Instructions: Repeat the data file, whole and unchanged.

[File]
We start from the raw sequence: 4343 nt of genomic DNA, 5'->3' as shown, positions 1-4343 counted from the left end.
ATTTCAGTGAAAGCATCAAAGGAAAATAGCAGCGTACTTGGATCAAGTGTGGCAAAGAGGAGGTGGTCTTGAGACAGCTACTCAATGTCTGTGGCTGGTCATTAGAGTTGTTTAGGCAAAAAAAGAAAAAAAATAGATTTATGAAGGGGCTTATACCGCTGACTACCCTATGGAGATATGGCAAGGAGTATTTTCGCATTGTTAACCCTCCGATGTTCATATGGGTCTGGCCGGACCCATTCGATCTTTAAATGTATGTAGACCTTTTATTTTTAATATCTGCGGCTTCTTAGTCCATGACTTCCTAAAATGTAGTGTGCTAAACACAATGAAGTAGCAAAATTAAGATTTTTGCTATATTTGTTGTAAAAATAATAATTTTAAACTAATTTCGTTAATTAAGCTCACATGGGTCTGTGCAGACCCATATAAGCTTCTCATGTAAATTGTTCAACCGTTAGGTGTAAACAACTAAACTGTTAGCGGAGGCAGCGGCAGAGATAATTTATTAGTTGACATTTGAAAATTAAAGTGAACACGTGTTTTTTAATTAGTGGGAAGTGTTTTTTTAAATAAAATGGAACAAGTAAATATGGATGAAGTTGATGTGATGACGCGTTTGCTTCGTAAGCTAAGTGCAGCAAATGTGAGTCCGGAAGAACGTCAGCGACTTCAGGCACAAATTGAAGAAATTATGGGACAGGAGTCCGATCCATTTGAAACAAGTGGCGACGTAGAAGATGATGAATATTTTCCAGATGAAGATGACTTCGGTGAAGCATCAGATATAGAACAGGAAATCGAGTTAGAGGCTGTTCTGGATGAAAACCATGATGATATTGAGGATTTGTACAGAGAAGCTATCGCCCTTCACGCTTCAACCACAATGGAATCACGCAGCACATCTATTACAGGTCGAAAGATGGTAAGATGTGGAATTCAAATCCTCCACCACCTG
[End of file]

We start from the raw sequence: 4343 nt of genomic DNA, 5'->3' as shown, positions 1-4343 counted from the left end.
ATTTCAGTGAAAGCATCAAAGGAAAATAGCAGCGTACTTGGATCAAGTGTGGCAAAGAGGAGGTGGTCTTGAGACAGCTACTCAATGTCTGTGGCTGGTCATTAGAGTTGTTTAGGCAAAAAAAGAAAAAAAATAGATTTATGAAGGGGCTTATACCGCTGACTACCCTATGGAGATATGGCAAGGAGTATTTTCGCATTGTTAACCCTCCGATGTTCATATGGGTCTGGCCGGACCCATTCGATCTTTAAATGTATGTAGACCTTTTATTTTTAATATCTGCGGCTTCTTAGTCCATGACTTCCTAAAATGTAGTGTGCTAAACACAATGAAGTAGCAAAATTAAGATTTTTGCTATATTTGTTGTAAAAATAATAATTTTAAACTAATTTCGTTAATTAAGCTCACATGGGTCTGTGCAGACCCATATAAGCTTCTCATGTAAATTGTTCAACCGTTAGGTGTAAACAACTAAACTGTTAGCGGAGGCAGCGGCAGAGATAATTTATTAGTTGACATTTGAAAATTAAAGTGAACACGTGTTTTTTAATTAGTGGGAAGTGTTTTTTTAAATAAAATGGAACAAGTAAATATGGATGAAGTTGATGTGATGACGCGTTTGCTTCGTAAGCTAAGTGCAGCAAATGTGAGTCCGGAAGAACGTCAGCGACTTCAGGCACAAATTGAAGAAATTATGGGACAGGAGTCCGATCCATTTGAAACAAGTGGCGACGTAGAAGATGATGAATATTTTCCAGATGAAGATGACTTCGGTGAAGCATCAGATATAGAACAGGAAATCGAGTTAGAGGCTGTTCTGGATGAAAACCATGATGATATTGAGGATTTGTACAGAGAAGCTATCGCCCTTCACGCTTCAACCACAATGGAATCACGCAGCACATCTATTACAGGTCGAAAGATGGTAAGATGTGGAATTCAAATCCTCCACCACCTG